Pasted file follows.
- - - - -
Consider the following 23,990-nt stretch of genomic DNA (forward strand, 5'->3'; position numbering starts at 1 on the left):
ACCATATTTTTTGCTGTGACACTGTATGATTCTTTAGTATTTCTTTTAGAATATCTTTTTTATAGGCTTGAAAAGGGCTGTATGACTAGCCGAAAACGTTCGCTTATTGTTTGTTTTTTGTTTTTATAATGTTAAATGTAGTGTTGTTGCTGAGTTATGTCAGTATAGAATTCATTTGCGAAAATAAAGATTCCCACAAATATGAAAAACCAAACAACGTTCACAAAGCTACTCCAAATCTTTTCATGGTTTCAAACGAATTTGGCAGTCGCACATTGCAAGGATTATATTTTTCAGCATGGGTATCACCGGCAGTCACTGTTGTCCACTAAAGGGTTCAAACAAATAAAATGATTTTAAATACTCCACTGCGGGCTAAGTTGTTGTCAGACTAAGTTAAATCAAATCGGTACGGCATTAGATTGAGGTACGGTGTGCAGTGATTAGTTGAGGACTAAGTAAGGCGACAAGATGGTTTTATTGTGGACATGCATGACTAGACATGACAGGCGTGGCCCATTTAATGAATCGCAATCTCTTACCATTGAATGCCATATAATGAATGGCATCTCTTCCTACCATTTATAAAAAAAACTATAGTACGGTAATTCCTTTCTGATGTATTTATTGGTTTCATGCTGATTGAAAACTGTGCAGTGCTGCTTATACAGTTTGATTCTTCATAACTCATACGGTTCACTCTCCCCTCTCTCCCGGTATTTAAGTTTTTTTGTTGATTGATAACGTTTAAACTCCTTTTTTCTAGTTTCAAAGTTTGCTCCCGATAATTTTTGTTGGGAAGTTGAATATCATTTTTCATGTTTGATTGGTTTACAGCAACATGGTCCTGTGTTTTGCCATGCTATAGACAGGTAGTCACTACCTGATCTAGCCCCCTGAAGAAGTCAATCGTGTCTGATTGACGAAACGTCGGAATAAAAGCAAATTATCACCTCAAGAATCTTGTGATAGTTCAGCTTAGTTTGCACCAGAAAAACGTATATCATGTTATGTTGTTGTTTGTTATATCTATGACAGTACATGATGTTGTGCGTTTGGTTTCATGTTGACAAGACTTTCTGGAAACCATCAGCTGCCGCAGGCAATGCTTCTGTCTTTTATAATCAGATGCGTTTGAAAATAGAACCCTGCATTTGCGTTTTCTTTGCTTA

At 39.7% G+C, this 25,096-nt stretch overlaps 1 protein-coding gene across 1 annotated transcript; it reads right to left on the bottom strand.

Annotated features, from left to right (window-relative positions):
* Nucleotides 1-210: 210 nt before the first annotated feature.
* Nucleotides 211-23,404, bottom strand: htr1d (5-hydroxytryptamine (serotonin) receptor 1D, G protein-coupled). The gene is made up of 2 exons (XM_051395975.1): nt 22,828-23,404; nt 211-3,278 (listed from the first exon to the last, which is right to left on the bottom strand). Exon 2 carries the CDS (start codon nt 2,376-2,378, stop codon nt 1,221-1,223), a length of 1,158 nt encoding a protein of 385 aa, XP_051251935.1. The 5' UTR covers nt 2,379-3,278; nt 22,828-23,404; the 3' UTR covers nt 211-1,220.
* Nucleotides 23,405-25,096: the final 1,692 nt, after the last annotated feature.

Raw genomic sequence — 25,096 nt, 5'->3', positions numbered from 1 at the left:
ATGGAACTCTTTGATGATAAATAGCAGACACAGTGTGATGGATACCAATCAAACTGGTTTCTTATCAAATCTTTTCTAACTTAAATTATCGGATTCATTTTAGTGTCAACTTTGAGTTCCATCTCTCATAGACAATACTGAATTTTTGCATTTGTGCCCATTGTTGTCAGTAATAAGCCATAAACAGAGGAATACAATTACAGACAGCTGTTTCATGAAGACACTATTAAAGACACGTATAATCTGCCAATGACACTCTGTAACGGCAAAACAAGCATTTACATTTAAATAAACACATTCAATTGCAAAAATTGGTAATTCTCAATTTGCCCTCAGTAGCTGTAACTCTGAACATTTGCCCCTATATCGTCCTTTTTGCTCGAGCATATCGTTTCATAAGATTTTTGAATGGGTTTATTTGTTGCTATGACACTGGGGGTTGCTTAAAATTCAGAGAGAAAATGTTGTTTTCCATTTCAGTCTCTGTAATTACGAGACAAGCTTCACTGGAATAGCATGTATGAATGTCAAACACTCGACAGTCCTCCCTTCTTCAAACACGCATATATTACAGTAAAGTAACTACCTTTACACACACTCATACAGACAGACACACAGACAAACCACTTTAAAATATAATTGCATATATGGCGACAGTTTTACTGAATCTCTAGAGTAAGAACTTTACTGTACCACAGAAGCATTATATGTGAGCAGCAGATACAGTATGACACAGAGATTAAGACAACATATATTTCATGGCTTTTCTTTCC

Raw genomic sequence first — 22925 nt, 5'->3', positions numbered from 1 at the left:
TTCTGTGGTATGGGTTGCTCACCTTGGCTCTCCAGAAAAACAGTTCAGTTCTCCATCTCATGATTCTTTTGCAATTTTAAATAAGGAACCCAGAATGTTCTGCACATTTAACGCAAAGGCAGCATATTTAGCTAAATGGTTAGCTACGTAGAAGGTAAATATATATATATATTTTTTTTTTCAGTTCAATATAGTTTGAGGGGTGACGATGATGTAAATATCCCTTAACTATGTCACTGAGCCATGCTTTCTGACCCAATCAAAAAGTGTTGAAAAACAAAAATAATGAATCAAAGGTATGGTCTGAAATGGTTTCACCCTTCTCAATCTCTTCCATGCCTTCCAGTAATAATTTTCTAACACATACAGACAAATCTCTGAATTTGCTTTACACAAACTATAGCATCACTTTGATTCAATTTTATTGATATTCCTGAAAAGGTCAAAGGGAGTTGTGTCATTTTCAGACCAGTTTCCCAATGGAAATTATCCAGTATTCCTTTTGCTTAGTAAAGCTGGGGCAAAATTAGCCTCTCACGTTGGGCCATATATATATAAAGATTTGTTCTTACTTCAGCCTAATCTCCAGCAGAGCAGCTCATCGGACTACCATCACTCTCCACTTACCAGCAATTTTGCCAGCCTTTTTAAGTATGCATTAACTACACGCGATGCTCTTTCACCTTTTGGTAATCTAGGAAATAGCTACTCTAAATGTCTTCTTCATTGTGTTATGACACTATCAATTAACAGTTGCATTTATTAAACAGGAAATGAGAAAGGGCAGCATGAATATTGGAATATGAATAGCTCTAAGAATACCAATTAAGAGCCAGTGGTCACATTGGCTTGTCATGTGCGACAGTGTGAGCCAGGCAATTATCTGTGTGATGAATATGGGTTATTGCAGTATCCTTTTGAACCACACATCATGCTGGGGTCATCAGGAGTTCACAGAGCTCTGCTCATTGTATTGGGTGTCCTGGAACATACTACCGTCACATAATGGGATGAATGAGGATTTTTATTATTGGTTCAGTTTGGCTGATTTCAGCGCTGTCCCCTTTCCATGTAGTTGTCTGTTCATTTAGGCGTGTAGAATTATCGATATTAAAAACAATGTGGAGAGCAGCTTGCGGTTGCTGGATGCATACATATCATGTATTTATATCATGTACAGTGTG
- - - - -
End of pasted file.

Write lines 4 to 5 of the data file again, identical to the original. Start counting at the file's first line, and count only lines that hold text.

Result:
Annotated features, from left to right (window-relative positions):
* Nucleotides 1-210: 210 nt before the first annotated feature.